Tuesday, February 26, 2013

Here's the Mystery Horse!

Bold Brigadier, watercolor, pencils and pastel with touches of white acrylic, on cotton rag paper. I used a deeper tan instead of my usual Rives BFK, because I felt this horse would look best on a slightly darker ground -- the better to make that beautiful blaze stand out. He may be the only one for whom I chose to leave the backdrop blank.  Oh, and there is a lot of violet, blue, brown/red, and even touches of green in the big black stallion. 


Center photo above, the portrait in progress. This was with the first layers of carbon pencil and watercolor. Last, my reference photo. Brigadier is no longer with us, sadly, and while I loved his sweet expression here, the photo ... you really can't see a lot of detail, and if you look at his ears you'll notice the camera distortion that made one of them much too large. I corrected that right away. The other thing I altered, you can't even tell: I made his neck thicker and more arched than it actually is in the photo. 

Yes, I know it looks exactly the same. But in order to get it to look exactly the same, I had to change it. I think it was another perspective/distortion problem, but when I drew it accurately to the photo it looked far too skinny. This kind of thing is pretty common when translating photos into art; the thing that looks fine in a photo can look very wrong as a drawing or painting. So artists learn not to let the photo be a tyrant, and to trust ourselves instead.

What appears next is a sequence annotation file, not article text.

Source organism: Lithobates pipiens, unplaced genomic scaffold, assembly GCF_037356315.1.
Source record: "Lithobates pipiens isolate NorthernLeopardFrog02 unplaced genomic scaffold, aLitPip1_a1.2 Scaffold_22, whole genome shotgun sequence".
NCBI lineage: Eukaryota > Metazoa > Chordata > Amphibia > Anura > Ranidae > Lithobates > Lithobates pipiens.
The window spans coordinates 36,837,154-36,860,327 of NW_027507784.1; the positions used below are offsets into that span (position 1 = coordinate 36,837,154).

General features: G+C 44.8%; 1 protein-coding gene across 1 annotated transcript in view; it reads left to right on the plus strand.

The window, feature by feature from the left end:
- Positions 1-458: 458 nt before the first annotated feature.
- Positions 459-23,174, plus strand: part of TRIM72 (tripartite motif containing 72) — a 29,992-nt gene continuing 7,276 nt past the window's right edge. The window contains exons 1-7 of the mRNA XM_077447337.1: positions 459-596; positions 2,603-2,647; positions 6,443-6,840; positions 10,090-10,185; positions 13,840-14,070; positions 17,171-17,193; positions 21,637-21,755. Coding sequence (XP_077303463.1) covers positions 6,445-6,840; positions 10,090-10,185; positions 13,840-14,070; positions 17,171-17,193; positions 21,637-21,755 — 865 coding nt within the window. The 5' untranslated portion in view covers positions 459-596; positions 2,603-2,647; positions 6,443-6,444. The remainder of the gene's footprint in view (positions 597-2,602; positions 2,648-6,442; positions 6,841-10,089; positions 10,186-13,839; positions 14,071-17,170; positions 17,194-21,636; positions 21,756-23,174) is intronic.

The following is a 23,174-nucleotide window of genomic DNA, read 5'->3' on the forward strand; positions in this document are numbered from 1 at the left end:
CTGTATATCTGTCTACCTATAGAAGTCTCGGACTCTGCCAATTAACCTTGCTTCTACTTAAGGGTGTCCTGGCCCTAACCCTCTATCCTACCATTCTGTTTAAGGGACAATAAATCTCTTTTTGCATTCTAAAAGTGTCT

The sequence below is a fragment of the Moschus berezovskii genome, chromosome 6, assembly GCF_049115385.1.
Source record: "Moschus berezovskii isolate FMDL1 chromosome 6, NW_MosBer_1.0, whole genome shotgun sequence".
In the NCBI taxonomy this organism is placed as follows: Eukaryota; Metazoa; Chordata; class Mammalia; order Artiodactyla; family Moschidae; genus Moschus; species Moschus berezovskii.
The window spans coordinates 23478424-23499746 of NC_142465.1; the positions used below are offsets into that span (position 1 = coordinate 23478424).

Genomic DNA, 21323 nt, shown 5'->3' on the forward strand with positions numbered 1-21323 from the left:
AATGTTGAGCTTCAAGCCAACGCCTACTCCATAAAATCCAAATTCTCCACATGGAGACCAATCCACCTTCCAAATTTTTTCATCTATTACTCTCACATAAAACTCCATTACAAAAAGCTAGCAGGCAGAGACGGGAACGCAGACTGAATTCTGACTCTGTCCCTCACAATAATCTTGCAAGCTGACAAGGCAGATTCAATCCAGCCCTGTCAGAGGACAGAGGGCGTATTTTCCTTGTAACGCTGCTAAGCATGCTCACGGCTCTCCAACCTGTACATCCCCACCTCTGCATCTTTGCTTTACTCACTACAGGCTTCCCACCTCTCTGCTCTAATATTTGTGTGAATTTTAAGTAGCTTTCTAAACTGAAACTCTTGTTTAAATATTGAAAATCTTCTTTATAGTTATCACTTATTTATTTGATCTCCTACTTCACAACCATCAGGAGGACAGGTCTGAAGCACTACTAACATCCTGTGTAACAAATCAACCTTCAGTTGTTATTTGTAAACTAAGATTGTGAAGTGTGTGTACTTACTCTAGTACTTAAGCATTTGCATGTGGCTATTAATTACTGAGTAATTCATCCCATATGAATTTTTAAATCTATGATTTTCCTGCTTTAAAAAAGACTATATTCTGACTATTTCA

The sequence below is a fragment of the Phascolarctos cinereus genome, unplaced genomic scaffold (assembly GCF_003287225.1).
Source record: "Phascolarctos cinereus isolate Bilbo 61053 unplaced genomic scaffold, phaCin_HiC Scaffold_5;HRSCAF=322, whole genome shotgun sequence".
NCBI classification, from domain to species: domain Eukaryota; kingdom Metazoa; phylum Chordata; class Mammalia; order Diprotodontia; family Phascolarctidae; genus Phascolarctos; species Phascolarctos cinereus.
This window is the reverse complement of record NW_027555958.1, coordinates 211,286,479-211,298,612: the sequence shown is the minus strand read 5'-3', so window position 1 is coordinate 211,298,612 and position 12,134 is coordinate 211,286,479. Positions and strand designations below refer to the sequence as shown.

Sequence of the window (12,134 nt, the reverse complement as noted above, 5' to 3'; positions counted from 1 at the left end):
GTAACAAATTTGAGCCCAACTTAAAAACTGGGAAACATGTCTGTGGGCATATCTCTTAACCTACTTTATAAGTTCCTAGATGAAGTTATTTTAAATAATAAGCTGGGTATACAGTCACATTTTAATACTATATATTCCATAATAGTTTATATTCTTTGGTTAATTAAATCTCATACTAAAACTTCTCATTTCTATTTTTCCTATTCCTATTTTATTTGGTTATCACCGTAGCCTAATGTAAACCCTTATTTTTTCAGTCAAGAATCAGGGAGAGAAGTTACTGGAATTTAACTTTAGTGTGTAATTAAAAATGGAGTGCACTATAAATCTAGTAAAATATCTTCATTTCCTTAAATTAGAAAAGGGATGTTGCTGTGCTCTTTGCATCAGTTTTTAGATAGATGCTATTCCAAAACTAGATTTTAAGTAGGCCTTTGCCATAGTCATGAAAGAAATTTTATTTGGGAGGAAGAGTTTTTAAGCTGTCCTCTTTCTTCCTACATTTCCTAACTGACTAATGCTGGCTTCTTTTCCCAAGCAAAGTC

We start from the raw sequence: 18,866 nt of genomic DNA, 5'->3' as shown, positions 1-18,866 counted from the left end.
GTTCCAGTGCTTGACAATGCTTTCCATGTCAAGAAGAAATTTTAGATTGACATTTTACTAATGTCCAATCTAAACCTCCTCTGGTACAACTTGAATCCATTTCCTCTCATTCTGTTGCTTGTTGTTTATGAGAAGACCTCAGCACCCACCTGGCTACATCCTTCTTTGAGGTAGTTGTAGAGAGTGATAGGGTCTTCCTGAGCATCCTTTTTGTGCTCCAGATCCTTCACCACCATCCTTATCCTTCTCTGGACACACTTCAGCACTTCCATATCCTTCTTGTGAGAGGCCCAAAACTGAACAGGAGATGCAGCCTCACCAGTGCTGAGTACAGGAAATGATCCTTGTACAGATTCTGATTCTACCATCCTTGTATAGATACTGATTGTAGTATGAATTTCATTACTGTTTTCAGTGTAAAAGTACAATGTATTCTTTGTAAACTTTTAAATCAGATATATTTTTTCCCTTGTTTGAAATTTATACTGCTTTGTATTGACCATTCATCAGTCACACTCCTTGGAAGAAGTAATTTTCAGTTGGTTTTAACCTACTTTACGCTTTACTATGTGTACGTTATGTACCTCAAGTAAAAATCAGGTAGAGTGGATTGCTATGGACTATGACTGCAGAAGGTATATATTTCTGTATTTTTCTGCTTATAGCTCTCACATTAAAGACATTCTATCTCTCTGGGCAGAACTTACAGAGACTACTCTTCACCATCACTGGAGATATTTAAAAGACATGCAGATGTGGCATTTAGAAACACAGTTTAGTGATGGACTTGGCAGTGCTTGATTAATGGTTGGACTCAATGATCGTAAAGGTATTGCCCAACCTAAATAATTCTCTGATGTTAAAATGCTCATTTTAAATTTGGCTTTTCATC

Tuesday, February 19, 2013

Hutton, Pony the 28th

Portrait of Hutton, mixed pencils, pastels and watercolor, 10 x 10". 

Hutton took me back to being 12 years old and copying horses out of Arabian Horse World magazine. It was strange and wonderful and made me feel like a kid. Props to Hutton's person for sending me a great source photo with afternoon sunlight on his face. The light/shadow effects this creates go a long way toward an excellent portrait. 

First stages of the drawing, above, and below is my kitchen-table work station at the house in Fort Myers (for those just joining me, I'm visiting family for two weeks, and also working).

What you see in the first stage is a terra-cotta colored Pitt Pastel pencil -- light in tone and easy to erase. This means that my process, the whole thing where I have to adjust and correct and readjust and correct again, can disappear once I've got the drawing accurate. The grey of the muzzle and black on the eye are carbon pencil, my second step on this portrait.

Here's the next phase. Technically phase three; phase two was the addition of watercolor in the shadows. I used a lot of blue and some violet, since that's what I was seeing in the source photo. Once that was dry, I started putting in highlights. This is a faintly yellow off-white, by the way. You don't know it in the photo, but it isn't the pure white that will be the final highlight color on his coat. By layering like this, I get a strong feeling of solid form.